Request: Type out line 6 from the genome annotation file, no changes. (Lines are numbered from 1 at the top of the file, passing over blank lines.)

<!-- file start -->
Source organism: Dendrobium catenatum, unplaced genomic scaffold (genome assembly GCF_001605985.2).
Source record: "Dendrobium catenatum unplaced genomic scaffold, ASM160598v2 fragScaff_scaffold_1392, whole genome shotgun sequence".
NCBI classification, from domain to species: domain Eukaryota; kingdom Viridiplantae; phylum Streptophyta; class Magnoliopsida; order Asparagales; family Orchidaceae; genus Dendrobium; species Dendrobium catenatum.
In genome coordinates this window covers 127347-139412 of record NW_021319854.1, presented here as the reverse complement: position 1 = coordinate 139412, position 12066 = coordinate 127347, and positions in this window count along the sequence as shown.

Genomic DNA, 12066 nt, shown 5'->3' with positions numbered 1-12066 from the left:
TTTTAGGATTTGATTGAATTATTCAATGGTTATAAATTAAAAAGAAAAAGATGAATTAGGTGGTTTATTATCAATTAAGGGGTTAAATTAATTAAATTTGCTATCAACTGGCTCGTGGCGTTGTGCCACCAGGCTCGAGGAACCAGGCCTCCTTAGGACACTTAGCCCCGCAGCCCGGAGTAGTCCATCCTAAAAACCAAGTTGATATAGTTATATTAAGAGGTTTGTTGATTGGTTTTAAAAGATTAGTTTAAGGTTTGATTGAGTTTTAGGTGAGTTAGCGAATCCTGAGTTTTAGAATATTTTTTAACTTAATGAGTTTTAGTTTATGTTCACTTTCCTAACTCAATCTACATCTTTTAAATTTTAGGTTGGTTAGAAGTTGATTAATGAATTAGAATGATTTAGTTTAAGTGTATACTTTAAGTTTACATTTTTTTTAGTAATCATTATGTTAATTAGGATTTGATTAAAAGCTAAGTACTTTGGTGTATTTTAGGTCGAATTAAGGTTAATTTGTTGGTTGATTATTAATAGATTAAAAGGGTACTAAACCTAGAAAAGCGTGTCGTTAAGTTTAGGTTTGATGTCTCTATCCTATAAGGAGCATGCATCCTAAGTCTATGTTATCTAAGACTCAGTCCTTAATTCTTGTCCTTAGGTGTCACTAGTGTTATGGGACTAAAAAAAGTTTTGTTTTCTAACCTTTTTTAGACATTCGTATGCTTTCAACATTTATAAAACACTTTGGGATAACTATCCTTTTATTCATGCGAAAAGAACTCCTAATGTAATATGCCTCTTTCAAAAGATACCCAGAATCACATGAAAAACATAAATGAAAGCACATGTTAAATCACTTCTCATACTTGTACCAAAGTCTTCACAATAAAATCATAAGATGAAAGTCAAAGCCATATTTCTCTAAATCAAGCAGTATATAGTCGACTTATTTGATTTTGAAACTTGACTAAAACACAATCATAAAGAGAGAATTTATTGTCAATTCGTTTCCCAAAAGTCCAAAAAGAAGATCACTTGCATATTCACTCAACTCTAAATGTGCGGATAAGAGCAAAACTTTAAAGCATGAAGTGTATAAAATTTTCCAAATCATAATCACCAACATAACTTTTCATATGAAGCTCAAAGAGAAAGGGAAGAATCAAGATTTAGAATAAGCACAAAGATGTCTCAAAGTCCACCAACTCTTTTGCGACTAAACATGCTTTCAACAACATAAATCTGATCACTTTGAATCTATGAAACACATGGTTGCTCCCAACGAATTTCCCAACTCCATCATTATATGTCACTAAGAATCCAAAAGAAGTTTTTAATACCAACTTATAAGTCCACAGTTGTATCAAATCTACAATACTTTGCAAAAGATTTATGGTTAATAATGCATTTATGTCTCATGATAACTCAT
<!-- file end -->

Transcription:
TTTTAGGATTTGATTGAATTATTCAATGGTTATAAATTAAAAAGAAAAAGATGAATTAGGTGGTTTATTATCAATTAAGGGGTTAAATTAATTAAATTTGCTATCAACTGGCTCGTGGCGTTGTGCCACCAGGCTCGAGGAACCAGGCCTCCTTAGGACACTTAGCCCCGCAGCCCGGAGTAGTCCATCCTAAAAACCAAGTTGATATAGTTATATTAAGAGGTTTGTTGATTGGTTTTAAAAGATTAGTTTAAGGTTTGATTGAGTTTTAGGTGAGTTAGCGAATCCTGAGTTTTAGAATATTTTTTAACTTAATGAGTTTTAGTTTATGTTCACTTTCCTAACTCAATCTACATCTTTTAAATTTTAGGTTGGTTAGAAGTTGATTAATGAATTAGAATGATTTAGTTTAAGTGTATACTTTAAGTTTACATTTTTTTTAGTAATCATTATGTTAATTAGGATTTGATTAAAAGCTAAGTACTTTGGTGTATTTTAGGTCGAATTAAGGTTAATTTGTTGGTTGATTATTAATAGATTAAAAGGGTACTAAACCTAGAAAAGCGTGTCGTTAAGTTTAGGTTTGATGTCTCTATCCTATAAGGAGCATGCATCCTAAGTCTATGTTATCTAAGACTCAGTCCTTAATTCTTGTCCTTAGGTGTCACTAGTGTTATGGGACTAAAAAAAGTTTTGTTTTCTAACCTTTTTTAGACATTCGTATGCTTTCAACATTTATAAAACACTTTGGGATAACTATCCTTTTATTCATGCGAAAAGAACTCCTAATGTAATATGCCTCTTTCAAAAGATACCCAGAATCACATGAAAAACATAAATGAAAGCACATGTTAAATCACTTCTCATACTTGTACCAAAGTCTTCACAATAAAATCATAAGATGAAAGTCAAAGCCATATTTCTCTAAATCAAGCAGTATATAGTCGACTTATTTGATTTTGAAACTTGACTAAAACACAATCATAAAGAGAGAATTTATTGTCAATTCGTTTCCCAAAAGTCCAAAAAGAAGATCACTTGCATATTCACTCAACTCTAAATGTGCGGATAAGAGCAAAACTTTAAAGCATGAAGTGTATAAAATTTTCCAAATCATAATCACCAACATAACTTTTCATATGAAGCTCAAAGAGAAAGGGAAGAATCAAGATTTAGAATAAGCACAAAGATGTCTCAAAGTCCACCAACTCTTTTGCGACTAAACATGCTTTCAACAACATAAATCTGATCACTTTGAATCTATGAAACACATGGTTGCTCCCAACGAATTTCCCAACTCCATCATTATATGTCACTAAGAATCCAAAAGAAGTTTTTAATACCAACTTATAAGTCCACAGTTGTATCAAATCTACAATACTTTGCAAAAGATTTATGGTTAATAATGCATTTATGTCTCATGATAACTCAT